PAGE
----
1.8
2.4
25
25
25
33
51
67
0.23
0.33
0.38
0.22
0.32
0.37
2
2
25
25
10
3
0.09
0.03
0.10
0.05
70
140
12
12
t [␮m]
20
18.2
6.4
6.2
1.2
1.8
50
50
150
272
30 mm
30
30
29.8
30
7.8
8
7.8
9
1.2
1.55
1.8
2.4
50
25
50
50
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43
101
133
2
2
50
50
70
140
12
12
29.8
30
30
7.8
9
9
1.8
2.4
2.4
75
75
100
As. 30 mm
As. 30 mm
As. 30 mm
As. 30 mm
As. 30 mm
30
30
30
30
30
8
8
8
8
8
1.55
1.55
1.55
1.55
1.55
25
50
75
100
125
TE
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256
257
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264
Q2
CO
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0.45
0.28
0.64
0.75
0.46
0.27
0.63
0.74
20
5
0.17
0.06
0.16
0.07
152
200
267
0.94
1.11
1.48
–
–
–
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172
215
0.28
0.55
0.81
1.07
1.33
0.27
0.55
0.80
1.06
1.32
5. Empirical formula for racetrack core
demagnetization factor
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5.1. Influence of shape
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The empirical estimation of a ring core local demagnetization factor and the relationship between the local and the global
demagnetization factor including the influence of relative permeability has been published in Ref. [5]. A racetrack core is a
more complicated shape and thus estimating the global demagnetization factor will require more input parameters representing
the geometrical dimensions. The FEM racetrack models with a
relative permeability μr = 25,000 will be used for the estimation.
Some similarity of racetrack core physical dimensions influence
on the core global demagnetization factor will probably be similar to a ring core (thickness, core width), others will be new. In
RR
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The measuring current in a constant current mode was 5 mA
corresponding to a maximum axial field of approximately
20.6 A/m in the centre and 10.4 A/m at the end of the coil. The
field values ratio corresponds to a long thin solenoid having
at the end 50% of the field in the centre [14]. The coil selfinductance at 10 kHz was then measured for five thicknesses
of the as-cast Vitrovac 6025X racetrack core (for dimensions
see the last five rows of Table 2), i.e. one to five etched cores
placed on each other yielding 25–125 ␮m thickness range. The
core permeability used for the global demagnetization factor
calculation (6) was μr = 63,000. This value was measured as the
maximum amplitude permeability at 10 kHz. Measurements
with the external wire-wound coil produced repeatable and
consistent results on the five cores. The global demagnetization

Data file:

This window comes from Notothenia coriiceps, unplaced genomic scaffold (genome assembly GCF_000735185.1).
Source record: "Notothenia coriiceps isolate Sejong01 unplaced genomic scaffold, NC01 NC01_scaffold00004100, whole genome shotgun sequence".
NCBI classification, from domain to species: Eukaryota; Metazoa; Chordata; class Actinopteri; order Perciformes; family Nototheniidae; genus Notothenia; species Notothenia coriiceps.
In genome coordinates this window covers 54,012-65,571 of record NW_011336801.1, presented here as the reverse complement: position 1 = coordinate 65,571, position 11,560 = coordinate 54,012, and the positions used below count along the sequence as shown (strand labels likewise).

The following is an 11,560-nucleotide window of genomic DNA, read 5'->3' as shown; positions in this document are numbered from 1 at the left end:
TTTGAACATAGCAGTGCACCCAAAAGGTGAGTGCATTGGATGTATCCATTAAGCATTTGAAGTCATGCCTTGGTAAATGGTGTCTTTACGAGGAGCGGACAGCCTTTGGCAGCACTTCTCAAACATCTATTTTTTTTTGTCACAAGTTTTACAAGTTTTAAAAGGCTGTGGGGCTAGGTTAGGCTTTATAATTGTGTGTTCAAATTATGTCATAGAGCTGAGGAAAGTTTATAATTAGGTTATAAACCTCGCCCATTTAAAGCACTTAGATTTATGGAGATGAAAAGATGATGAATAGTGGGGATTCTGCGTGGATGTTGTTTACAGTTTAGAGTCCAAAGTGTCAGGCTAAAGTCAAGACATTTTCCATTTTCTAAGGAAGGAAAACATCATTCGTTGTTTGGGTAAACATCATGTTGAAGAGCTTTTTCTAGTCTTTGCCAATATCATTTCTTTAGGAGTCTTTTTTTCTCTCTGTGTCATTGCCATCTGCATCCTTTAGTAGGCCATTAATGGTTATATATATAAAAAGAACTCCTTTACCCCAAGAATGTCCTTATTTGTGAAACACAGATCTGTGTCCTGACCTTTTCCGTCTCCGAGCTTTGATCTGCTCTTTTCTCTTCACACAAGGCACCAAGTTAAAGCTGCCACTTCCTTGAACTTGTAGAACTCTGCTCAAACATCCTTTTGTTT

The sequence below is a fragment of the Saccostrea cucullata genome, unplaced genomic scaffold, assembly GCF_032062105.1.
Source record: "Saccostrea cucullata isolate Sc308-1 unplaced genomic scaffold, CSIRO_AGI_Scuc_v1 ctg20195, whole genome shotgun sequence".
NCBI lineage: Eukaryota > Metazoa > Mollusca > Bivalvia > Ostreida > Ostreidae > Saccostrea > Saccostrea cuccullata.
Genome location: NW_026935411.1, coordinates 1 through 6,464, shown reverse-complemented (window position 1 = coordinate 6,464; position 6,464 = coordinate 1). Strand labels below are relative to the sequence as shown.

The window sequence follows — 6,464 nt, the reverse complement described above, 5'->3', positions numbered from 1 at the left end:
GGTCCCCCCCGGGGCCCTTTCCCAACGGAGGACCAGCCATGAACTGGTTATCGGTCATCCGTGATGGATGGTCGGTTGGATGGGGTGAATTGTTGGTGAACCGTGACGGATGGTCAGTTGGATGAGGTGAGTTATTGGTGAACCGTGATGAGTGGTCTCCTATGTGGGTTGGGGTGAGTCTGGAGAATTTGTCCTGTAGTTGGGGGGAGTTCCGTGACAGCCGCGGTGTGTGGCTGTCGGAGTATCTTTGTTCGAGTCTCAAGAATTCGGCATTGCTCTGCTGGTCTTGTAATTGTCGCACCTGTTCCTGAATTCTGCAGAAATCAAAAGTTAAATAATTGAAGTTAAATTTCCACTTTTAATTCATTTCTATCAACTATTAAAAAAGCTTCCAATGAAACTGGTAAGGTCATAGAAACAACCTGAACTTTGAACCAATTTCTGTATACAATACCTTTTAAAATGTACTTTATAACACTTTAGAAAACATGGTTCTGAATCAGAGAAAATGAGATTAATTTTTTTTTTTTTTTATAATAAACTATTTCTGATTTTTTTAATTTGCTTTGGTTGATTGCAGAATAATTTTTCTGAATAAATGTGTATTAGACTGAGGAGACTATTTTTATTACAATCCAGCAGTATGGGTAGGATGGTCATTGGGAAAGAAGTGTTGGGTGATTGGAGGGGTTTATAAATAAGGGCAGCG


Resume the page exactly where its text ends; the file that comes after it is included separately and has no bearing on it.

factor of a 30 mm long, 8 mm wide and 25 ␮m thick racetrack
core is 0.00030—see Table 3, Col. 5 for the complete results.
EC
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0.86
1.23
DP
30 mm
0.88
1.38
RO
20 mm
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T [mm]
Q5 “As.” denotes the asymmetrical core.
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Dglobal × 103 BH curve
d [mm]
70 mm
140 mm
250
Dglobal × 103 μr = 25,000
l [mm]
70 mm
140 mm
251
A/l2 × 106
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Table 3
The global demagnetization factor of five racetrack cores, l = 30 mm, d = 8 mm, T = 1.55 mm
Thickness
Dglobal × 103
t [␮m]
FEM
μr = 25,000
FEM
BH curve (nonlinear)
Empirically estimated
μr = 25,000
Empirically estimated
μr = 63,000
Measured
Vitrovac 6025X
25
50
75
100
125
0.28
0.55
0.81
1.07
1.33
0.27
0.55
0.80
1.06
1.32
0.28
0.54
0.80
1.06
1.32
0.28
0.54
0.79
1.05
1.31
0.30
0.55
0.82
1.03
1.30
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Fig. 7. Global demagnetization factor as a function of physical dimensions of
racetrack core. Comparison of FEM models and estimation.
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• thicker cores mean higher demagnetization factor (t parameter),
• wider tracks mean higher demagnetization factor (T parameter) and
• longer cores mean lower demagnetization factor (l parameter).
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Dglobal (l, T, t) ≈ k1G1
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EC
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Starting with these assumptions, an analogy to ring-core formulas (7) and (8) can be utilized with arbitrary parameters k1G and
k2G :
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2Tt
+ k2G1
l2
(12)
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Dglobal (l, d, T, t) ≈ k1G2
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2Tt
+ k2G2
(l + k3G2 d)2
Dglobal (μr ) ≈
0.2
+ Dmin
μr
(14)
The RMS errors are 2.1 × 10−6 for 30 mm core and 6.7 × 10−6
for 70 mm core.
5.3. Combining geometry and permeability influence
Comparing the empirical Eqs. (13) and (14) we get the empirical estimation of the global demagnetization factor for fluxgate
racetrack cores as a function of core geometry and permeability:
Dglobal (l, d, T, t, μr ) ≈ k1
2Tt
0.2
+
+ k2
2
μr
(l + k3 d)
(15)
(13)
Minimizing the RMS error yielded the k1G , k2G and k3G constants k1G2 = 6.58, k2G2 = 23 × 10−6 and k3G2 = 1.8 with the
RMS error of eG2 = 1.82 × 10−5 . Note that the RMS error here is